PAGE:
I feel the most engaged and alive when that's happening

because there's no planning,

because you don't know what's gonna happen.

[Franklin] Right.

Because it forces you to listen

and be present and in the moment

almost more than any other thing

I've ever, except parenting.

[Franklin laughs]

But what's wild when I hear you talk about that

is I feel like a lot of actors

talk about their craft of acting in a similar way.

Now there's no like scales and theory necessarily

in the same way,

but again a lot of it is prep prep prep prep prep

but on the day-- Gotta be in the moment.

You gotta be in the moment, you gotta be in the pocket,

you're listening to what other people are doing

and you're responding.

I'm curious how your acting education

and your sort of early in your career,

was there overlap in sort of how you thought about that

or were they completely divorced in your mind?

I think I felt it sort of like kinesthetically.

I understood that there is within the framework of the words

and within the framework of the text, and the play,

and those are the words.

Right. That's what you're saying.

But moment to moment,

how you might engage with another person

is only dictated by what's happening

in the moment. Right.

And if you get something different,

the way you're coming back at them is different.

And a really really smart acting teacher said to me,

and I think it's really true,

that you're only ever trying to do one of three things

when you're engaging in a scene with somebody,

you're trying to make them feel something,

make them understand something, or make them do something.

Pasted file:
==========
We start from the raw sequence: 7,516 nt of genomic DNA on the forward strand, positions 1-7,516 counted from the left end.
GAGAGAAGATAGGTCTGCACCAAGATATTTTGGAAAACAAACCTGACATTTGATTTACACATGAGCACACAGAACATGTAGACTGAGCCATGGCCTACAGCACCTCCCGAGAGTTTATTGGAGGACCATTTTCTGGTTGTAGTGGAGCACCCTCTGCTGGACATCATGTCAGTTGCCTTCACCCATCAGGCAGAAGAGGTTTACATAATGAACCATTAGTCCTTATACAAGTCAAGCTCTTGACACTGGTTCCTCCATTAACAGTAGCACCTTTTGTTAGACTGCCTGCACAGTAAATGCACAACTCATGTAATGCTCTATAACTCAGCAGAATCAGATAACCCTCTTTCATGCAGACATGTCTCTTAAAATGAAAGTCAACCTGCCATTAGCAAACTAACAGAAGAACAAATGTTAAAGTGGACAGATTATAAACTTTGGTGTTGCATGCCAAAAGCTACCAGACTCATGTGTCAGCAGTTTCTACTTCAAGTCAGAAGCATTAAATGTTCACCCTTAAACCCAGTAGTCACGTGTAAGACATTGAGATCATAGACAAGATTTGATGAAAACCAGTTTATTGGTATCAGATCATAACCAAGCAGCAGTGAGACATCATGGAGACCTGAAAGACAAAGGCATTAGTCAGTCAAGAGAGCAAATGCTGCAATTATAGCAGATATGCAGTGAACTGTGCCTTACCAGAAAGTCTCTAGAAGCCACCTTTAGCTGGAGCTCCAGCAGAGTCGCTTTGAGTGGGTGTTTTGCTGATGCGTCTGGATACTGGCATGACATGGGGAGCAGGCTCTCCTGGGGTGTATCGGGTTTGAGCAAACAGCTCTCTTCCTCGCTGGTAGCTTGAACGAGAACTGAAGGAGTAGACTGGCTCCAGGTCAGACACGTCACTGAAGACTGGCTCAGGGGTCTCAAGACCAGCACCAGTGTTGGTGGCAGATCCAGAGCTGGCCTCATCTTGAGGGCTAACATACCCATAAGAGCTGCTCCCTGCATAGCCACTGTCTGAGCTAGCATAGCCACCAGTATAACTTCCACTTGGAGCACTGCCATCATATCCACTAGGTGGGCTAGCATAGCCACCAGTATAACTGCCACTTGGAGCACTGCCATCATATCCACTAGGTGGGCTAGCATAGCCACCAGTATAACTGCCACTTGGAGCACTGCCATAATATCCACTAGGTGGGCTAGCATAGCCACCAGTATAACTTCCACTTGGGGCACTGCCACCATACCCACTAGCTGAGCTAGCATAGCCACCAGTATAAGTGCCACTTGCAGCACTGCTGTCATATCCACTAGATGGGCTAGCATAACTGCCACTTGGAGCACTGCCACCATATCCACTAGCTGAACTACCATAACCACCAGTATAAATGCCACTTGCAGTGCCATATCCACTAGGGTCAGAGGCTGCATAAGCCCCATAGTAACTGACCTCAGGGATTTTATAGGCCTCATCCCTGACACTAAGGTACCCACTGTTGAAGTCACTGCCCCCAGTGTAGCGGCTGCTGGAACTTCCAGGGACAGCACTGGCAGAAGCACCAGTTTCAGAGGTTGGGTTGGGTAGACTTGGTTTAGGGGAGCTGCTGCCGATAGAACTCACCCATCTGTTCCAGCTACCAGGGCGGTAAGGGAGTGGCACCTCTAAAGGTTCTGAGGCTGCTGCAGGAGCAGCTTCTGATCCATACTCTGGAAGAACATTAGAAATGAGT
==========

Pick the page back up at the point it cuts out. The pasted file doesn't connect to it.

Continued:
And sometimes it's a combination of those.

But anything else is just you're not really acting,

you're not really-- Right.

Trying to get your goals,

and you're trying to always go after your goal as an actor,

and there's different ways to get that goal.

And there's different outcomes

you're trying to get to musically too

when you're improving.

But it's about being in the moment, being present,

listening, responding, reacting,

all those things correlate to me.

So I'm getting my notes 'cause I wanna go through a list

of some of your early credits.

So you started working basically as a working actor

while you were at Cal [Franklin mumbling] correct?

So Colors, Meteor Man,

[Don laughs]

Fame, LA Law Hill Street Blues,

Night Court, Booker, China Beach,

the Golden Girls spinoff Golden Palace

with the Golden Girls and Cheech Marin.


And famously Fresh Prince of Bel-Air.

[woman in orange mumbling] We didn't hear you come in.

Jeffrey did you leave the door open?

Well no.

[audience laughs]

Well then I guess we must've left it unlocked.

Well no.

[audience laughs]